So it’s taken me this long to realize the ways that economic issues are generational. It started last fall, when I was talking to my mom about Occupy Wall Street. I loved how different versions of the Occupy movement dealt with different economic issues, issues that varied according to region as well as the political drives of the members. I felt for the kids in New York and college towns across the country, the kids with BAs (or MAs or PhDs), tens of thousands of dollars in school loans, and no job prospects.With a different role of the dice (or without my willingness to move to Alabama), I could have been in the same boat.
When I saw Shopgirl, the most appealing part of Steve Martin’s whole affair with Claire Danes was the scene where he paid off her student loans.
My mom understood the older protestors in Florida and Nevada, people who bought into the American dream in the form of real estate. She really is in the same boat, not underwater but paying two mortgages. She and my stepdad retired to Florida, but their house in Illinois has been on the market for longer than either of them could imagine.
I thought of them in March when Paul and I saw the revival of Death of a Salesman on Broadway. Willy Loman and his wife Linda constantly talk about the house. When will we pay it off? Why did they hem us in with these apartment buildings? Willy can’t bear to kill himself until after they make the last house payment. “We’re free and clear.”
I’m moving into my first non-parental house ever at the end of June. We’re redoing the floors, painting the walls Silver Screen and Aqua Whisper, buying a new refrigerator. As a long-time dorm- and apartment-dweller, this all seems shockingly permanent. Are we becoming Willy and Linda? Am I taking on that long-suffering-wife mantle, preparing for that time 30 years down the road when I remind my ungrateful kids that “attention must be paid”? It’s a weird feeling, moving consciously from one phase of life to the next.
But I’d thought about that part of “The American Dream” already. What struck me this time around was how Willy’s kids were getting shafted. We see these grown men sleeping at home. One of them, Hap, is a successful businessman who can’t quite move up the corporate ladder because he keeps sleeping with his bosses’ fiancees and wives. The other, Biff, is one of those guys for whom high school was the best time of his life. (I always feel sorry for those guys.) He failed a math class, bailed on summer school, and drifted for the next sixteen years. I know Philip Seymour Hoffman’s a great actor, but Andrew Garfield really killed me as Biff. He had the James Dean/Marlon Brando tear in his voice. He bought his dad’s BS about charm and being well-liked and being a perfect physical specimen as the sine qua non of American culture. Now he’s an insecure kleptomaniac and his nerdy next-door neighbor is arguing a case before the Supreme Court.
It’s hard for me to imagine how parents would feel with a son like that in 1949. But now, 40 percent of young adults move back in with their parents. I’ve been trying to figure out what difference this will make in terms of development, family structures, and the individuation of the self. Will these kids all end up like the one on the Time magazine cover, suckling at their mothers’ teats until everyone looks away in disgust.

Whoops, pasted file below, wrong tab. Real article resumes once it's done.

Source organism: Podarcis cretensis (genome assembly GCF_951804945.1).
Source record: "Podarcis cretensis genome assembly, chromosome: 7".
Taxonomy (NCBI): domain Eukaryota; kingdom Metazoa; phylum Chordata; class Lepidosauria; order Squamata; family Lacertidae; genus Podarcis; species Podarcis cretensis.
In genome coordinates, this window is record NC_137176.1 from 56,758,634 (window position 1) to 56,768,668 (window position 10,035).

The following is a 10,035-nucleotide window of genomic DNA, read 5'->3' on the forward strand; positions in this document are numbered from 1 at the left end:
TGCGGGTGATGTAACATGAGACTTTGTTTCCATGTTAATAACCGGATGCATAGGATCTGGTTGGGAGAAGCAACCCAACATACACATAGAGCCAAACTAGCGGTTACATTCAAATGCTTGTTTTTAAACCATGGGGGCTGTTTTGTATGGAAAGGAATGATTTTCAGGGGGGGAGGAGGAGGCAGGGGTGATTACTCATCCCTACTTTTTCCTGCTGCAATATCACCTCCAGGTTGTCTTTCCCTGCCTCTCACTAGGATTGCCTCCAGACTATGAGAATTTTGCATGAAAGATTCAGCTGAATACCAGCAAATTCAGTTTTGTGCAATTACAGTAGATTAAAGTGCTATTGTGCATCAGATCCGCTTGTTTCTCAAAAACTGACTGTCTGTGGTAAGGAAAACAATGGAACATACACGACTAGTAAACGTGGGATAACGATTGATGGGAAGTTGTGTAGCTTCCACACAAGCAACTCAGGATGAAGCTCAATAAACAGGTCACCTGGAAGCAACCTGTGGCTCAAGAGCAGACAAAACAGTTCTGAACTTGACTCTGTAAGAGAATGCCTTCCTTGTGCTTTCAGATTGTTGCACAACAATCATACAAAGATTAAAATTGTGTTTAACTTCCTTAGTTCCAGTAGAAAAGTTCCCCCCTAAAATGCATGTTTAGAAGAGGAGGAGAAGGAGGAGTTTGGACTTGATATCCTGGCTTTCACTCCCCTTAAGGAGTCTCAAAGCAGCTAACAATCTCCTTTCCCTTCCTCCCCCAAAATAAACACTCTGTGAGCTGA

Or maybe that’s just my (personal? generational?) reaction. I’ve tried to think about attachment parenting as existing on a continuum with the Badinter/Mad Men-style detachment parenting on the other end. I have no idea where I’ll land until I try it. But it does seem like the attention to children can be read both as an anxiety about economic opportunities later in life and as a swing of the generational pendulum, as Lee Skallerup points out.
I must admit I’ve read less about attachment parenting than I have about the “helicopter parent” phenomenon, especially as it interferes with college-level teaching. Terry Castle wrote an article decrying the closeness between parents and children that she sees in her students, arguing The Case for Breaking Up with Your Parents. We need to separate ourselves from our families, she says, in order to understand ourselves as individuals. Huck Finn did it, Dorothy did it, and by gum so should her Stanford undergrads.
Of course, that separation is more difficult to come by when Americans under 25 have an 18% unemployment rate. Quoting Charles Zigmund in the comments:
The constriction of economic opportunity caused by the Great Recession may necessitate children remaining closer to their parents today than in the past. After all, many are returning to live with their parents after college, as they can’t find work and yet still have to begin to pay back their enormous loans. This may promote a closeness that earlier recent generations, with their better economic prospects, could afford to avoid.
So this is the first Mother’s Day I’ve spent as a woman who wants to be a mother. Not abstractly, not someday, but soon. I think about what it means to put down roots. I feel grateful for my husband who hyphenated his last name, for the ability to afford electrical work and Silver Screen paint. And so the American Dream gets handed down from mother to daughter.